By Cathy Guisewite
Ms. Guisewite is the creator of the comic strip “Cathy.”
|Credit Cathy Guisewite|
I walk into the kitchen just in time: My 90-year-old mother is aiming the frayed cord of an ancient waffle iron at an outlet by the sink.
“What are you doing?” I exclaim, shooting my hand out before Mom can be electrocuted.
“I’m making Mother’s Day breakfast for you!” Mom beams.
“Don’t be silly! You’re the mother! I’m going to make a nice, healthy omelet for you!” I answer and open the cupboard to get a pan.
“It’s my day! I’ll make an omelet for you!” she insists, nudging me aside. She pulls out her vintage nonstick skillet, so scratched that it seasons everything with little black flakes of no-longer-sticking-to-anything-except-the-food-you-swallow 1960s Teflon.
She drops half a stick of butter in.
“You shouldn’t use so much butter, Mom!” I scold her.
“I’m 90 years old,” she answers. “Maybe you should use more butter!”
“You work too hard,” I say, moving toward the coffee maker. “Let me help.”
“I don’t need help!” Mom body-blocks me with her tiny frame. “You work too hard. I’ll pour some coffee for you!”
“I’ll pour it for you!”
“Stop trying to take care of me while I’m trying to take care of you!”
We blurt that one out together. One voice. After decades spent liberating myself from Mom’s real and imagined grip to become my own person, I realize I’m arguing with a selfie. Might as well be yelling into a mirror.
We look alike, sound alike and have an identical conviction that we know what’s best for the other. Dueling caregivers, that’s what we are now. Two genetic clones locked in a battle over which one needs the care and which one should be doing the giving.
I, who have fought so hard against things that undermine women’s self-esteem, am now in the bizarre position of trying to care for my mother by pointing out all the things she can’t and shouldn’t do anymore.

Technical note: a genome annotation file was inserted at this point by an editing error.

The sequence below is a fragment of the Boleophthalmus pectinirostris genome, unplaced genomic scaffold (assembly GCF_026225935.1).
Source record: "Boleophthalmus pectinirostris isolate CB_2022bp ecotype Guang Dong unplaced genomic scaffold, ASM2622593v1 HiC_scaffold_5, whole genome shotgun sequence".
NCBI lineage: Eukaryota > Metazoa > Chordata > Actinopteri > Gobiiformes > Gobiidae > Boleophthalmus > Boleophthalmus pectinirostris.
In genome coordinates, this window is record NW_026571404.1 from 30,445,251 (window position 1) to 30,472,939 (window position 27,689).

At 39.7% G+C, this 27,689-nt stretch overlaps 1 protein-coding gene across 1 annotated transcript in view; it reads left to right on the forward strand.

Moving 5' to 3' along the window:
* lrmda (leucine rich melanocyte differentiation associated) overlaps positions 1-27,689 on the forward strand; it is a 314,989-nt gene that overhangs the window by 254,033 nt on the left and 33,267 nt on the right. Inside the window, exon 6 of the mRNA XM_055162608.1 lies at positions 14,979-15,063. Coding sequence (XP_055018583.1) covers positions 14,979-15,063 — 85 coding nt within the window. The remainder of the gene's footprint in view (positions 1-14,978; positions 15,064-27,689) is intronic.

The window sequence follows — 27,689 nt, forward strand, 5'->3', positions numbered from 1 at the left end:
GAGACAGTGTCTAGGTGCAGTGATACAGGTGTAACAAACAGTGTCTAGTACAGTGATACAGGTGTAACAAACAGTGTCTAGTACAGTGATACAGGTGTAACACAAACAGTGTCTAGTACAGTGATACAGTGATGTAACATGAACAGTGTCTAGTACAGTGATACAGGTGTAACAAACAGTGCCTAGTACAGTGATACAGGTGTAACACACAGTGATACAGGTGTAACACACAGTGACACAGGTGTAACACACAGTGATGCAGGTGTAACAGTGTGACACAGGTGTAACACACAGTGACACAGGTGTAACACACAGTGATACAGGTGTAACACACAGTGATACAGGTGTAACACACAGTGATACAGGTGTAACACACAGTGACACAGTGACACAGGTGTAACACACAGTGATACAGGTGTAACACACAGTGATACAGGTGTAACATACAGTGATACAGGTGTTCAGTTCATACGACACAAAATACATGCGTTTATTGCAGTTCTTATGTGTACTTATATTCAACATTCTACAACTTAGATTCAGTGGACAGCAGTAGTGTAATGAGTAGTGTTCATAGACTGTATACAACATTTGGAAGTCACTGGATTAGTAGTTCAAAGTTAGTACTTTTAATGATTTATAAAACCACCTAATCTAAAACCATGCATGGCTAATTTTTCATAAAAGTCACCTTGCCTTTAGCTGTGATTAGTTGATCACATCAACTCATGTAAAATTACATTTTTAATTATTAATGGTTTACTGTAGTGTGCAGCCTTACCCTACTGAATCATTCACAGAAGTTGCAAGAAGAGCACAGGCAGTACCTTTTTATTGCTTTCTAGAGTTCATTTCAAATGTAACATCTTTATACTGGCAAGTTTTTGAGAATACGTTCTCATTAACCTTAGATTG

“That’s too heavy for you, Mom! Too slippery for you! Too complicated for you!” As if her generation of women didn’t spend enough of their lives being told what they couldn’t do: “You can’t have a career; can’t play sports; can’t handle finances. You belong in the kitchen!”
And so my brilliant, educated Mom channeled her talents into becoming chief executive of the kitchen. It was her office, the one room in which she was completely in charge, where she filled her daughters with food, love and inspiration to go off and do all the things we got to do.
Now, when I so want Mom to share in what feels like a global shift in how women are being respected and listened to, this is what I say to her: “Get out of the kitchen, Mother! You should rest while I cook breakfast for you!”
“You should rest while I cook for you!” Mom answers, defiantly holding up a loaf of bread wrapped in plastic in one hand and a pair of scissors in the other.
I leave the kitchen, but not because Mom said so. I need to regroup. Also to be closer to the first-aid kit.
Am I stifling the woman I most want to uplift? Or has she made enough scary choices in the last four minutes to merit micromanaging? I want Mom to be free, finally, from rules, restrictions and limitations imposed by others. But what if she gets sick? Or falls? What if she tries to make waffles when I’m not here to fling myself in front of the outlet?
I realize I can’t win this one, so I walk back into the kitchen committed to being the respectful, non-meddling recipient of my sweet mother’s love.
But my sweet mother has turned her back on her pan of sautéing Teflon flakes, picked up a butcher knife and is stabbing a carton of juice to get it open.
I lurch. Somehow, the ensuing scuffle for control of the juice turns into a hug.
“You make me crazy, Mom,” I say.
“You make me crazy, too, baby,” she answers.
“Making each other crazy. Now that’s something we can always do for each other!” she says and beams a smile toward me. I beam the same one back.
Full Article & Source:
The Dueling Caregivers